This week, the 9th to the 15th of July, is Bees Needs Week 2018, coordinated by Defra. It is a yearly spotlight on the food and housing needs of our bee species - of which there are approximately 220 different species in the UK! The week is just one part of a wider National Pollinator Strategy.

We caught up with bee-loving gardening author and TV presenter Sarah Raven to get her top tips on gardening for Bees Needs. 

Sarah, if you consider yourself a terrible gardner who seems to kill everything they try and grow, which one bee friendly plant would you recommend growing?

A single dahlia variety such as Waltzing Mathilda [pictured below] or any of the Bishop series.
Plus Cosmos ‘Purity’. 

Dahlia 'Waltzing Matilda'

Dahlia 'Waltzing Matilda' - an easy one to grow for those of us who aren't green fingered!

If you only have a windowsill or a few pots in the middle of a city, what could you plant for bees?
Oregano or a very long flowering and compact salvia such as ‘Nachtvlinder’.

Often beekeepers talk of a “June gap” between the spring flowers and the late summer blooms, which plants do flower at this time of year to help provide some midsummer nectar and pollen?

Biennials are brilliant for this such as Foxgloves. They are like a tower block of bee cafes with flowers one on top of another in June, each one stacked with nectar.

Do you have to have a big space to plant meadow mixes?
No - I have had mini meadows concentrating on the linaria - or toadflax- family in a smallish pot. It looks sort of meadow like and is brilliant for bees. 

When the bees start flying again in Spring and growing the colony numbers they’re in real need of pollen and nectar, what early flowering plants are there?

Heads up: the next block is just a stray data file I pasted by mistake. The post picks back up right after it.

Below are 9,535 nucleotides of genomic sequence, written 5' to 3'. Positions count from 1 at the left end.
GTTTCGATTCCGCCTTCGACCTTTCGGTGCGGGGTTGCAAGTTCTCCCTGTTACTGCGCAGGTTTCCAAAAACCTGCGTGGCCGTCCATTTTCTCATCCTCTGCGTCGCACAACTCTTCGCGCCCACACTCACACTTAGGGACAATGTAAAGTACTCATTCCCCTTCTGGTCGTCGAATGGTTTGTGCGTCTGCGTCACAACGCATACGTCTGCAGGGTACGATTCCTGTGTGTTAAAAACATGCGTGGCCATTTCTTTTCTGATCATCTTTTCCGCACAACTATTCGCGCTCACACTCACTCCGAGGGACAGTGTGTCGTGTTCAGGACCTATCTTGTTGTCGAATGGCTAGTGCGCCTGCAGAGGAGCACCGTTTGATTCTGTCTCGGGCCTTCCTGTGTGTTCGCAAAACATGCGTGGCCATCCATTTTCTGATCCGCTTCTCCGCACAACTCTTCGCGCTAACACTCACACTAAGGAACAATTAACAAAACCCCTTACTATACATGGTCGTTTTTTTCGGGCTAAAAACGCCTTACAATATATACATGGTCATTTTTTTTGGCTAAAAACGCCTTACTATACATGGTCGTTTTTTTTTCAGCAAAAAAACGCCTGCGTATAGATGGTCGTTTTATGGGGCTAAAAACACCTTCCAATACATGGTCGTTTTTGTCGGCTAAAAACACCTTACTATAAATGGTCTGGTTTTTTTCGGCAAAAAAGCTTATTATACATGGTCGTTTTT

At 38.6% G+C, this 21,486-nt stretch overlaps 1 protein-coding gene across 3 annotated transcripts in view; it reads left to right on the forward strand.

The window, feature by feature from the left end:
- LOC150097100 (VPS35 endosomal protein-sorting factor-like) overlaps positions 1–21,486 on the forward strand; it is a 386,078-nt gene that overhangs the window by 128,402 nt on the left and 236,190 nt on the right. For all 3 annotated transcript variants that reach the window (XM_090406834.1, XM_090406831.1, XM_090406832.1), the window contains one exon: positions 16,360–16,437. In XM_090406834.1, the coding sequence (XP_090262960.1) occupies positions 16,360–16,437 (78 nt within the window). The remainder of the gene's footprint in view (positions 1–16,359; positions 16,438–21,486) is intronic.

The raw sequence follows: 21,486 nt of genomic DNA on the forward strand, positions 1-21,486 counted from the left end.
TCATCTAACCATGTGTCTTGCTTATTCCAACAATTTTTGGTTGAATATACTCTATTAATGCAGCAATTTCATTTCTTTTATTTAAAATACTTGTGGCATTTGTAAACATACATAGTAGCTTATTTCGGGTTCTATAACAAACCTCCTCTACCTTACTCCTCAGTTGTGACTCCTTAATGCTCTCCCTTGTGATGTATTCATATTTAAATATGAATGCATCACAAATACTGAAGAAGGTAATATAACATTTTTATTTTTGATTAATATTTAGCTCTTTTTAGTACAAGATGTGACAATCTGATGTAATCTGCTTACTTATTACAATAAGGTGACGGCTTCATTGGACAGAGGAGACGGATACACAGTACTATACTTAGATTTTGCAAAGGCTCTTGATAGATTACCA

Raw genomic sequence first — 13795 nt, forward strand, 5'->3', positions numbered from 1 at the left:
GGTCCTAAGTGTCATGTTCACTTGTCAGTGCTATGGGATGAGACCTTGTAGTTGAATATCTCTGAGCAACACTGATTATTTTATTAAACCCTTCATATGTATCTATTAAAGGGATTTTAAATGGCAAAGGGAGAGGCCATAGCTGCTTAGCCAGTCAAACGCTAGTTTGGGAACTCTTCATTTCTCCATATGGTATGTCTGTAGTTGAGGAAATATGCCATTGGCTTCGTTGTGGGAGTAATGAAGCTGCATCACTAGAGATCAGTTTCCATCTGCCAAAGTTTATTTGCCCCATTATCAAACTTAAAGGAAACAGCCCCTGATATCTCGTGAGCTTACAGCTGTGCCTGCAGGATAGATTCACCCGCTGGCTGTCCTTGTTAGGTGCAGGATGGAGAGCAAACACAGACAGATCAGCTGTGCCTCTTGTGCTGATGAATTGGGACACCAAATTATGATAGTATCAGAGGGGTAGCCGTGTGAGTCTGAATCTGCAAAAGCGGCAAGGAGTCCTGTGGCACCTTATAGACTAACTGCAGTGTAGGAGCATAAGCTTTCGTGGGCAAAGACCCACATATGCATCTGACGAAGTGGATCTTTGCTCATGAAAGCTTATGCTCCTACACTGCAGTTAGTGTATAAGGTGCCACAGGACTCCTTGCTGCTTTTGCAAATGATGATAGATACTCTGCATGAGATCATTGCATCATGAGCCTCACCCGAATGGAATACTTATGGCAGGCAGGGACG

Crocus are perfect for this, each flower stuffed with pollen. And you can get a range of varieties which flower through February and March. 

Crocus - a great source of early food for bees and can be grown in pots. Photo of crocus available to buy through Sarah Raven.

 

Crocus tommasinianus, an early crocus variety. Available through Sarah Raven

I’m always concerned by the insect killing sprays and applications you can get in the garden centre, are they necessary to keep your garden looking good?
Absolutely not. Plant things widely, that really helps with aphid infestation and encourage the good bugs in eg ladybirds and lacewings whose larvae eat the bad bugs. Plant yellow and orange flowers such as poached egg plant and calendulas to draw the good things in. 

Any other top tips on gardening for bees which we should know about?

Grow single or semi double flower forms. If you can see the centre of the flower, that’s a good marker that the plants nectaries are still there and have not been bred to be extra petaloids, as in fully double forms.

Thank you so much Sarah! Now I had better get out into the garden to put these into action!

Check out Sarah's website where many of the plants mentioned can be purchased and for even more gardening inspiration.

Keep your eyes and ears peeled for events near you this weekend. For Londoner's the world famous Carnaby Street has been renamed 'Carnabee Street'. Get involved on social media using #beesneeds.

London Honey Company founder and head beekeeper Steve Benbow will be visiting Sarah Raven's Farm, Perch Hill, in East Sussex delivering an introduction to beekeeping on the 9th of August.

Sarah Raven is passionate about sharing her knowledge and love of gardening and cooking. Raven's publications include The Cutting Garden , Vita Sackville - West's Sissinghurst - The Creation of a Garden and Sarah Raven's Garden Cookbook. Sarah has presented on BBC Gardeners' World amongst other TVs.